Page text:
For the past year a small wind turbine beside the borough building has been producing small amounts of electricity for the municipal government offices below it. While much smaller than the six turbines on Pillar Mountain, Kodiak’s seventh turbine has served as an educational tool for high school students and helped fuel the push for renewable energy among Kodiak’s younger generation.
Barry Altenof is the career technology coordinator for the school district and said the turbine has generated about 1,780 kilowatt hours in the last 12 months.
“That’s a fair amount. I think that’s roughly, maybe three months worth of electricity at the household level.”
Altenof said the turbine isn’t supposed to be a large capacity generator, but it produces about two household circuits worth of power.
“It’s connected directly to the breaker panel in the borough building so they benefit directly from the output of the generator. It’s an efficiency in that it replaces what they would otherwise demand from KEA, so it’s a small efficiency but an efficiency nonetheless.”
He said he couldn’t put a dollar value on the savings in terms of the building’s electrical bill.
Since being placed on the building 11 months ago, Altenof said the turbine has been used frequently by Kodiak High School physics and chemistry students. They’ve been able to monitor the real-time output of the generator, and learn how the entire set up works.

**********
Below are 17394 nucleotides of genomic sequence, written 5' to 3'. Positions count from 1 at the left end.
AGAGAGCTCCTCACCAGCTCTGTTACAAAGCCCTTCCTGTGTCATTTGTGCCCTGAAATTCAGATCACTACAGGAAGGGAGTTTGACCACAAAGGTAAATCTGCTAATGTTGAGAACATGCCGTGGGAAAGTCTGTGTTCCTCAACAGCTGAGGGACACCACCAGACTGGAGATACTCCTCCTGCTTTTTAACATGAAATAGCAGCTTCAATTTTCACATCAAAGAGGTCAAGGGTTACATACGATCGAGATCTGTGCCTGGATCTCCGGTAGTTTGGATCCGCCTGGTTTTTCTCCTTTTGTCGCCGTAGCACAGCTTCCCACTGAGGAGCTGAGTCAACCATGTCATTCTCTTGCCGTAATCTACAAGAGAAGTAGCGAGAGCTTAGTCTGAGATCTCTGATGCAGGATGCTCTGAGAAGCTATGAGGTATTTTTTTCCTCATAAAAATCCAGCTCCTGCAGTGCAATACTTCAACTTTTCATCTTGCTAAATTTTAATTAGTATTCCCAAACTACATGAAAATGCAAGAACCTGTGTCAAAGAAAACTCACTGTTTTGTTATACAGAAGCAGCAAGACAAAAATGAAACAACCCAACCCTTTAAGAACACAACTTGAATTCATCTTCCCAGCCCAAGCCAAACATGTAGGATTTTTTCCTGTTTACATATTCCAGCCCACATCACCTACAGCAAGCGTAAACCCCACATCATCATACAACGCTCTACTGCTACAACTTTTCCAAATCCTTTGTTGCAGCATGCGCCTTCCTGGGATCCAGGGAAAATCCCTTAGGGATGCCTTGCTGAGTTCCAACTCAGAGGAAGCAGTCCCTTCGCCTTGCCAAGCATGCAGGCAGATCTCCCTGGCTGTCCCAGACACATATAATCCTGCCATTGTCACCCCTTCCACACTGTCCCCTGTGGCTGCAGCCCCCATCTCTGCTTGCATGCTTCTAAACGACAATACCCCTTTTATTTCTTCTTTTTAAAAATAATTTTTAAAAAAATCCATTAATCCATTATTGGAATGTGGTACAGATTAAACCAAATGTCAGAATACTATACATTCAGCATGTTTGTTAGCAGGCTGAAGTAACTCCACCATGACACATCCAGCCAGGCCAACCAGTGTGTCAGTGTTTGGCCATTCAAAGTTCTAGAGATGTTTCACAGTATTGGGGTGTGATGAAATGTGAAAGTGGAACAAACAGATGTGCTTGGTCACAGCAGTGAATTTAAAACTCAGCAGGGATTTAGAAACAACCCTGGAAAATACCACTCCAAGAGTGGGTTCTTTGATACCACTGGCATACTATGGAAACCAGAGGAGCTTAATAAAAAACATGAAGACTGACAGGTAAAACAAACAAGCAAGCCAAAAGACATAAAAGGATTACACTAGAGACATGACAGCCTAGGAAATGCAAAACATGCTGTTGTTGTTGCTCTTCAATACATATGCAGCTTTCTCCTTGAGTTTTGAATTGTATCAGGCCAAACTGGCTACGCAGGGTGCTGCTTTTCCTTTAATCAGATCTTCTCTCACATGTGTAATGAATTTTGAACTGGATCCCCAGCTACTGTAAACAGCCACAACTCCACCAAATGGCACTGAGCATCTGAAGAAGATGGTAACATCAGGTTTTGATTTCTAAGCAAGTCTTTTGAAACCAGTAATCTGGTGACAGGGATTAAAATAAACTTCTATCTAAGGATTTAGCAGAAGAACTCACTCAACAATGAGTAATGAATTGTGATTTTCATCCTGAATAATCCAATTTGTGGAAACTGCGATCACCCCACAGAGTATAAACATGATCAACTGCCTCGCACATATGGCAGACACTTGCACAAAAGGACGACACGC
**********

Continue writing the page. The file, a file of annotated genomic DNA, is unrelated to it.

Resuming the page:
“The company that made the generator produces a software package that allows people to monitor that output and what we’re trying to do, or rather what they’re trying to do, is create a software package that will allow anybody to go to the district website and look at, or rather see, a windmill icon and then click on that icon and be able to see for themselves the real time output of the turbine. Thus far we can’t do that. But that’s the goal and there’s several people in the Wind for Schools program in Fairbanks who are working on that web connection as we speak. The goal is to have that done before the year is out.”
Altenof said he’s pleased with the project’s success and thinks it’s been a huge asset to the high school and community.
“It’s a great visual symbol for kids and people who are interested in alternative energy that keeps us thinking keeps us talking with each other about ways to save money on our power bill. I think that’s pretty standard conversation in these times. So it’s both a symbol and it’s a working generator.”
He said he hopes to use the turbine as a learning tool for middle school and elementary school students in the coming year.